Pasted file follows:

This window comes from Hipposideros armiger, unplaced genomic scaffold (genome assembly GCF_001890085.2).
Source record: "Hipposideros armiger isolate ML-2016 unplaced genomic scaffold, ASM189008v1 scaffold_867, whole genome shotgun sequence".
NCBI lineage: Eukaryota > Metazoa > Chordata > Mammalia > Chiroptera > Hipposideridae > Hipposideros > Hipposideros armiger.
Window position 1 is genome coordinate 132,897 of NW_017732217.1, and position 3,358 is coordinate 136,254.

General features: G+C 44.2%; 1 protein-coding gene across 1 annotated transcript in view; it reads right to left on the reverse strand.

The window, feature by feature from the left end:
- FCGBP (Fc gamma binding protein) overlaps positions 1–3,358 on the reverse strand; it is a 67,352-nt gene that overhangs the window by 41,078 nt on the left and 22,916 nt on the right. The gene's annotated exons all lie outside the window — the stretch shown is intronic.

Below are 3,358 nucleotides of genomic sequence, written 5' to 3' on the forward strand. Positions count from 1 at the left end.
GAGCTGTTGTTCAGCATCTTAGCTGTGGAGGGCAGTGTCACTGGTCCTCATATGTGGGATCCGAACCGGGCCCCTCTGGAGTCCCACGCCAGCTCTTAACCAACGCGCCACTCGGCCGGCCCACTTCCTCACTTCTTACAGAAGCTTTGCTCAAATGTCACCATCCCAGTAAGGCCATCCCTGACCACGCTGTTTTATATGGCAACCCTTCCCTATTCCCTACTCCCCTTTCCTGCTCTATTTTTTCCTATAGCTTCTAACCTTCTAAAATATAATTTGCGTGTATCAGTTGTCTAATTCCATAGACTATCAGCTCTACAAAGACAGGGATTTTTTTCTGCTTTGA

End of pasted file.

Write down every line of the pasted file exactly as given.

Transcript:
This window comes from Hipposideros armiger, unplaced genomic scaffold (genome assembly GCF_001890085.2).
Source record: "Hipposideros armiger isolate ML-2016 unplaced genomic scaffold, ASM189008v1 scaffold_867, whole genome shotgun sequence".
NCBI lineage: Eukaryota > Metazoa > Chordata > Mammalia > Chiroptera > Hipposideridae > Hipposideros > Hipposideros armiger.
Window position 1 is genome coordinate 132,897 of NW_017732217.1, and position 3,358 is coordinate 136,254.

General features: G+C 44.2%; 1 protein-coding gene across 1 annotated transcript in view; it reads right to left on the reverse strand.

The window, feature by feature from the left end:
- FCGBP (Fc gamma binding protein) overlaps positions 1–3,358 on the reverse strand; it is a 67,352-nt gene that overhangs the window by 41,078 nt on the left and 22,916 nt on the right. The gene's annotated exons all lie outside the window — the stretch shown is intronic.

Below are 3,358 nucleotides of genomic sequence, written 5' to 3' on the forward strand. Positions count from 1 at the left end.
GAGCTGTTGTTCAGCATCTTAGCTGTGGAGGGCAGTGTCACTGGTCCTCATATGTGGGATCCGAACCGGGCCCCTCTGGAGTCCCACGCCAGCTCTTAACCAACGCGCCACTCGGCCGGCCCACTTCCTCACTTCTTACAGAAGCTTTGCTCAAATGTCACCATCCCAGTAAGGCCATCCCTGACCACGCTGTTTTATATGGCAACCCTTCCCTATTCCCTACTCCCCTTTCCTGCTCTATTTTTTCCTATAGCTTCTAACCTTCTAAAATATAATTTGCGTGTATCAGTTGTCTAATTCCATAGACTATCAGCTCTACAAAGACAGGGATTTTTTTCTGCTTTGA